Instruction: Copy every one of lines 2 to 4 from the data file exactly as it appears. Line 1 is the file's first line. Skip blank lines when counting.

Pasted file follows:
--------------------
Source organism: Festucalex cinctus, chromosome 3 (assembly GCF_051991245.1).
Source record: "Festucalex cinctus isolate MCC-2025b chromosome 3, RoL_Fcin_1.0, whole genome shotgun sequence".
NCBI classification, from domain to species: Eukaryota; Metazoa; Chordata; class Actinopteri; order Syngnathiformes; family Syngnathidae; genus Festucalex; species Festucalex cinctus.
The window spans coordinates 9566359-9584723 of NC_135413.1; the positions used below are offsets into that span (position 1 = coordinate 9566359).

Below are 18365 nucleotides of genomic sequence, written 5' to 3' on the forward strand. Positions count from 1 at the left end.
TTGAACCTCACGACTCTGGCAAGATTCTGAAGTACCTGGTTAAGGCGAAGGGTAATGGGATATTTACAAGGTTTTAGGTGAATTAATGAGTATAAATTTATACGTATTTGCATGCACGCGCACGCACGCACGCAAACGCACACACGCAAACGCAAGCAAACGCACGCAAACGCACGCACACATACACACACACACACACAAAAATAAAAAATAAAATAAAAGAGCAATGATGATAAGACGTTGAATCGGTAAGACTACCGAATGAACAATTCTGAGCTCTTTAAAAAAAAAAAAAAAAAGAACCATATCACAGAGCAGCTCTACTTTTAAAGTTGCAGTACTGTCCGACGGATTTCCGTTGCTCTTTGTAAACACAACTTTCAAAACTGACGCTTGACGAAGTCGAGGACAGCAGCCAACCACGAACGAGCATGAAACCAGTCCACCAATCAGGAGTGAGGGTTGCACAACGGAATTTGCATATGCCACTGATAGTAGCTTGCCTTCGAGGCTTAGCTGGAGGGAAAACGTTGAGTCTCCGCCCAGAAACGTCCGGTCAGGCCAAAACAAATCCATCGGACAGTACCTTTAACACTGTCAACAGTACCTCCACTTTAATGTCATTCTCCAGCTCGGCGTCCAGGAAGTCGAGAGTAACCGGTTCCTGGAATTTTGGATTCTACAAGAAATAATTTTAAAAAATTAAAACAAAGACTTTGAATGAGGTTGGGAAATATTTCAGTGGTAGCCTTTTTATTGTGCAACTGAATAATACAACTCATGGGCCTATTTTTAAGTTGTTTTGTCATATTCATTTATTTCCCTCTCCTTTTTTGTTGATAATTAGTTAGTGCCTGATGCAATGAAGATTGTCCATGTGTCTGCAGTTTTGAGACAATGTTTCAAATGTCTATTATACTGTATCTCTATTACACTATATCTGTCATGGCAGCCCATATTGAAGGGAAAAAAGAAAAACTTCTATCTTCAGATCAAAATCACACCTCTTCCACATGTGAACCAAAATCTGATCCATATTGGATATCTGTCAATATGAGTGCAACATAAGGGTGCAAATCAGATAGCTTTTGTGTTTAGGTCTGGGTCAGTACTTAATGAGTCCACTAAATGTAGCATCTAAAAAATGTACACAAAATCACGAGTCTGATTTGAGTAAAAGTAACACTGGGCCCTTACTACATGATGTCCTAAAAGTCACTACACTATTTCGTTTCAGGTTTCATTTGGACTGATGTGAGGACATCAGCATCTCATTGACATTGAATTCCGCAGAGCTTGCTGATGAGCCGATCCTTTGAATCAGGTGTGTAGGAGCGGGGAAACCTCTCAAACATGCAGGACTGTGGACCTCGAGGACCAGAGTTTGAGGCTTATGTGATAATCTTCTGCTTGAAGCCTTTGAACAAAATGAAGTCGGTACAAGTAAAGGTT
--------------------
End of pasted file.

Source record: "Festucalex cinctus isolate MCC-2025b chromosome 3, RoL_Fcin_1.0, whole genome shotgun sequence".
NCBI classification, from domain to species: Eukaryota; Metazoa; Chordata; class Actinopteri; order Syngnathiformes; family Syngnathidae; genus Festucalex; species Festucalex cinctus.
The window spans coordinates 9566359-9584723 of NC_135413.1; the positions used below are offsets into that span (position 1 = coordinate 9566359).